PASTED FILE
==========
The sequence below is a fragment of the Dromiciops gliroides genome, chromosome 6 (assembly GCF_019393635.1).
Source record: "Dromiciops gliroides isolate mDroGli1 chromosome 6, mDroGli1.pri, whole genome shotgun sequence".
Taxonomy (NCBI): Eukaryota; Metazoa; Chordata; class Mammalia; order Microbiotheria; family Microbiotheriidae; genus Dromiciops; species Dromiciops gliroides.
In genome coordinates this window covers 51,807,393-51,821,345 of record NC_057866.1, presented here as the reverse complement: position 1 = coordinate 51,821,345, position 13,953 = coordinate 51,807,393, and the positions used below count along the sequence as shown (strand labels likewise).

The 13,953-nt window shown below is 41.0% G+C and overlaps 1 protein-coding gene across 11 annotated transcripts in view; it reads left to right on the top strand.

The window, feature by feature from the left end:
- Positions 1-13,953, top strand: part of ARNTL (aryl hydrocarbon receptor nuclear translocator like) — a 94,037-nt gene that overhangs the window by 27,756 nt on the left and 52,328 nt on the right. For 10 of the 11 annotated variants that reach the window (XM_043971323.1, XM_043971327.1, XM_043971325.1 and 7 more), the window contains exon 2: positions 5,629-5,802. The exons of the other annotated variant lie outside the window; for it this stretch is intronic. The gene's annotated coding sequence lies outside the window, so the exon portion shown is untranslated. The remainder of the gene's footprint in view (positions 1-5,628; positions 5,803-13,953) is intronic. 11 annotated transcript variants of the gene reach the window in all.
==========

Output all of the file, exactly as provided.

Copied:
The sequence below is a fragment of the Dromiciops gliroides genome, chromosome 6 (assembly GCF_019393635.1).
Source record: "Dromiciops gliroides isolate mDroGli1 chromosome 6, mDroGli1.pri, whole genome shotgun sequence".
Taxonomy (NCBI): Eukaryota; Metazoa; Chordata; class Mammalia; order Microbiotheria; family Microbiotheriidae; genus Dromiciops; species Dromiciops gliroides.
In genome coordinates this window covers 51,807,393-51,821,345 of record NC_057866.1, presented here as the reverse complement: position 1 = coordinate 51,821,345, position 13,953 = coordinate 51,807,393, and the positions used below count along the sequence as shown (strand labels likewise).

The 13,953-nt window shown below is 41.0% G+C and overlaps 1 protein-coding gene across 11 annotated transcripts in view; it reads left to right on the top strand.

The window, feature by feature from the left end:
- Positions 1-13,953, top strand: part of ARNTL (aryl hydrocarbon receptor nuclear translocator like) — a 94,037-nt gene that overhangs the window by 27,756 nt on the left and 52,328 nt on the right. For 10 of the 11 annotated variants that reach the window (XM_043971323.1, XM_043971327.1, XM_043971325.1 and 7 more), the window contains exon 2: positions 5,629-5,802. The exons of the other annotated variant lie outside the window; for it this stretch is intronic. The gene's annotated coding sequence lies outside the window, so the exon portion shown is untranslated. The remainder of the gene's footprint in view (positions 1-5,628; positions 5,803-13,953) is intronic. 11 annotated transcript variants of the gene reach the window in all.